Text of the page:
Councils ‘worse than banks’ in dealing with hardship

Councils are worse than banks when it comes to dealing with hardship among ratepayers, an ombudsman’s report says.

Deborah Glass

Victorian Ombudsman Deborah Glass says there’s nothing new about council heavy handedness around unpaid rates.

However covid has highlighted ratepayer hardship as an issue councils will need to deal with going forward.

Her investigation found some cases of fair and reasonable practice among the state’s councils 79 councils – all of which had a hardship policy.

‘Paternalistic and punative’

However community advocates described them as “paternalistic, punitive and judgemental”, and the ombudsman found that only one in three councils made their hardship policies public.

Others had policies that didn’t reflect actual practices, and some didn’t tell residents they had hardship policies even when the resident said they couldn’t pay.

Councils also refused to exercise their right to grant waivers and deferrals and charged penalty interest to people in hardship.

“The public sector is expected to act in the public interest more than the private sector – but in dealing with hardship, local councils lag behind utility and other companies, including banks,” Ms Glass said.

“We would be rightly concerned if our bank was doing more to meet its social obligations than our council.”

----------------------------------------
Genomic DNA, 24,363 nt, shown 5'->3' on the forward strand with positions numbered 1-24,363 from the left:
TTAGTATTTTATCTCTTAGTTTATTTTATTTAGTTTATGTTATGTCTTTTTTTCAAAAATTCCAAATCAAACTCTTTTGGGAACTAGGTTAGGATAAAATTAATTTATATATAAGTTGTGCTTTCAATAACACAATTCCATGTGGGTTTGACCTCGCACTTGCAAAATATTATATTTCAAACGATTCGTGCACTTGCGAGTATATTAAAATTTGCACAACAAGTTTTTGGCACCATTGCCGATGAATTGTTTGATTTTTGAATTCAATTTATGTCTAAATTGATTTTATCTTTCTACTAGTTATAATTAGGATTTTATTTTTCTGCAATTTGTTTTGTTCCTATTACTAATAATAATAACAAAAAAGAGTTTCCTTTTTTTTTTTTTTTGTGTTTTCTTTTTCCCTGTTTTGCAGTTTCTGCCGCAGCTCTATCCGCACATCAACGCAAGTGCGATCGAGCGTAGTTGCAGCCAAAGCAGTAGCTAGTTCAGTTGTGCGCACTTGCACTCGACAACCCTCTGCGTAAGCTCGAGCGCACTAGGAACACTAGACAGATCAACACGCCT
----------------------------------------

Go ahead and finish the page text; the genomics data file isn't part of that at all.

Debt collectors

Rates, which in 2019-20 ranged between $1,227 and $2,000, account for 34 to 79 per cent of council revenue, the report found.

Before covid, around one in 10 Victorians experienced some form of financial difficulty.

Under Victorian laws, councils have discretion to waive or defer rates in cases of hardship. However the Local Government Act doesn’t define hardship, leaving it up to councils to decide who qualifies.

Councils sued ratepayers for unpaid rates more than 7,000 times in 2018-19 and sold or transferred land for unpaid rates 28 times.

Ninety-seven per cent used debt collectors and ten per cent charge penalty interest.

It should be a matter of concern that banks and utility companies sometimes do more to meet social obligations than local councils.

Deborah Glass

Almost all councils offered interest waivers, but “a handful” limited the amount of interest they would waive.

The Ombudsman also reported cases where rate payers had accumlated huge amounts of interest, including one woman who found herself $47,000 in debt for rates and ongoing interest.

Finance officers conflicted

The report notes  that councils rarely employ officers with experience in financial counselling or hardship applications.

 The advocacy group Ratepayers Victoria also told the ombudsman that finance officers have an inherent a conflict of interest between compassion for ratepayers and protecting their budget for Council.

Ms Glass  makes a number of recommendations including  setting minimum standards for hardship relief for all councils and requiring them to publish hardship information on websites and rates notices.

She also proposes a cap on penalty interest rates and having a clear and consistent definition of hardship.

“Good practice is not consistent across all councils, and the sector as a whole is falling behind the private sector and government tax agencies,” Ms Glass said.

“It should be a matter of concern that banks and utility companies sometimes do more to meet social obligations than local councils.”